Monday, March 16, 2009


These guys still don't get it ...

With millions of Americans unemployed or fighting to keep their homes, this weekends revelation that AIG spent over $150 million on bonuses is (yet another) another slap in the face to the American taxpayer. So is this comment by AIG's CEO that they needed to give out bonuses because,

"we cannot attract and retain the best and brightest talent to lead and staff the AIG businesses ... if employees believe that their compensation is subject to continued and arbitrary adjustment by the U.S. Treasury."
I don't know about anyone else but AIG's CEO, Edward M. Liddy, just demonstrated how clueless he and his Wall Street brethren are. Real talent does not run a company into the ground. Nor should they be compensated for doing so.

Look, we're all going along with these bailouts because we've been told that we need to keep the banking system solvent. We are not, however, going along with these bailouts to maintain a self-indulgent out of touch lifestyle. Paying bonuses for AIG's incompetence contributes to keeping out of touch lifestyles (like this one) afloat.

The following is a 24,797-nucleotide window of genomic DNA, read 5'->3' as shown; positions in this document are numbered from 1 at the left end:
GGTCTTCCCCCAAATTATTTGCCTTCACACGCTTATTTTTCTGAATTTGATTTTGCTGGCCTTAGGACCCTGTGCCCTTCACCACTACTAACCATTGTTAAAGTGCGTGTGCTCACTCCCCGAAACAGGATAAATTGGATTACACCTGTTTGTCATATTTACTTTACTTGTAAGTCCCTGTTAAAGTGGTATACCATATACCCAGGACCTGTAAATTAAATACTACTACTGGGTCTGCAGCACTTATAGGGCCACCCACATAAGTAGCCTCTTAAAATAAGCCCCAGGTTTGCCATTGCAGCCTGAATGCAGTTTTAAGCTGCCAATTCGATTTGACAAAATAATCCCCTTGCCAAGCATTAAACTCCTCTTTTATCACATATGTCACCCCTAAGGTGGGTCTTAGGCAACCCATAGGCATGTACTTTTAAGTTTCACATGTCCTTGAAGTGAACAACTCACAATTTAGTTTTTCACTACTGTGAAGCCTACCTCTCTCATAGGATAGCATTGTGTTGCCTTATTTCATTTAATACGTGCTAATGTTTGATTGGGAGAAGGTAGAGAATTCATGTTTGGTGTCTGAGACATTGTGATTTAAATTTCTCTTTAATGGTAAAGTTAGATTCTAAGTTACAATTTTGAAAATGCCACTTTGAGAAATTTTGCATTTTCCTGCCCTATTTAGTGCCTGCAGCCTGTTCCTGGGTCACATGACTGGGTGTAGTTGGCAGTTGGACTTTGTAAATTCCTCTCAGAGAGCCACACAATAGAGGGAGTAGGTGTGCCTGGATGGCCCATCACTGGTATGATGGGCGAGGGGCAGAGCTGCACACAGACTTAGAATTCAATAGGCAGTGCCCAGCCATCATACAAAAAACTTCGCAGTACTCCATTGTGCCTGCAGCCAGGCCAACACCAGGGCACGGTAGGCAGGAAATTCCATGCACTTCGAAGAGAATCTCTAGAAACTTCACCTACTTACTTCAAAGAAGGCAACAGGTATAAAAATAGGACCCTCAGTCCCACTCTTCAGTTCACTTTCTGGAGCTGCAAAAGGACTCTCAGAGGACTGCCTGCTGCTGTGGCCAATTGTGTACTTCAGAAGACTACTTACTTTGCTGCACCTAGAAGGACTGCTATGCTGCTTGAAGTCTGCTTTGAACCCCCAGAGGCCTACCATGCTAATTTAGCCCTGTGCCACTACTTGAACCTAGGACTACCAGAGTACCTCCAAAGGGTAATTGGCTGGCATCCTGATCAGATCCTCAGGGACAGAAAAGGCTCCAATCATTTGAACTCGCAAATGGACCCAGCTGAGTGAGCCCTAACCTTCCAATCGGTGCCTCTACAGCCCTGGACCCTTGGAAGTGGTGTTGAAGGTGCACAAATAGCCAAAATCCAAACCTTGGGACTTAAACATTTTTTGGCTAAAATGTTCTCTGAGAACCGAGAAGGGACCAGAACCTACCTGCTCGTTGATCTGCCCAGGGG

Here it's necessary to keep in mind that AIG was brought down mostly by its "Financial Products" group, the division that insured the toxic investment products. The people in the Financial Products division are also the guys who received the vast majority of the bonus money. Why? Because AIG's Financial Product division had incentive contracts that said, in effect, "We'll pay you $________ if you insure these bad bets."

Put even more simply, these guys are supposed get bonuses simply because they made a deal. It didn't matter how the deal actually worked out for the firm, as long as the deal was made. Even Monty Hall's "Let's Make a Deal" prize give away show didn't do business like this.

Here's a chart illustrating AIG's "Structure of Investment Stupidity" (click on the chart to expand it).

I don't know of anyone who believes we need to honor bonus contracts for market players who underwrote bad bets. If the auto workers can have their union contracts renegotiated, and my credit card company can unilaterally change the terms of my credit and interest payments, AIG's bonus contracts can be changed as well.

- Mark

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